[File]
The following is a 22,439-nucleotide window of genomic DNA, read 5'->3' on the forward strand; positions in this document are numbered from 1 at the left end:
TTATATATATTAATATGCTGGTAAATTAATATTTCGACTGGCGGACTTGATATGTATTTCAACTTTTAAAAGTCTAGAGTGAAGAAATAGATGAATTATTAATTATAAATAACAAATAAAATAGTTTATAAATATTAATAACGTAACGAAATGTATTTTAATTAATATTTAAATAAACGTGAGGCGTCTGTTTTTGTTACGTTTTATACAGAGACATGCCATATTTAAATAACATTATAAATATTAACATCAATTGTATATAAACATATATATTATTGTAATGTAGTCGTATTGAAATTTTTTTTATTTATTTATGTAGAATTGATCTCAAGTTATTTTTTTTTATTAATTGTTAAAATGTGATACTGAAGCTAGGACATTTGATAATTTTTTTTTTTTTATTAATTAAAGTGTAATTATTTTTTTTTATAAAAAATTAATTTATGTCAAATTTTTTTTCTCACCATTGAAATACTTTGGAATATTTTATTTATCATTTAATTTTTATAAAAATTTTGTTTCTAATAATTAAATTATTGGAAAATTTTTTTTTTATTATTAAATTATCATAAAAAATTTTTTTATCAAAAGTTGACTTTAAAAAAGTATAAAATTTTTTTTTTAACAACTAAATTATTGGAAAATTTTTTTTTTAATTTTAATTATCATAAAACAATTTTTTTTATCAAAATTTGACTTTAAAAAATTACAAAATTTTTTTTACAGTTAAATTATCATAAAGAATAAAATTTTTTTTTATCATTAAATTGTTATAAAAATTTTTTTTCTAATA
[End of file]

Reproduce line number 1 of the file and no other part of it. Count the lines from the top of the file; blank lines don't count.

The following is a 22,439-nucleotide window of genomic DNA, read 5'->3' on the forward strand; positions in this document are numbered from 1 at the left end: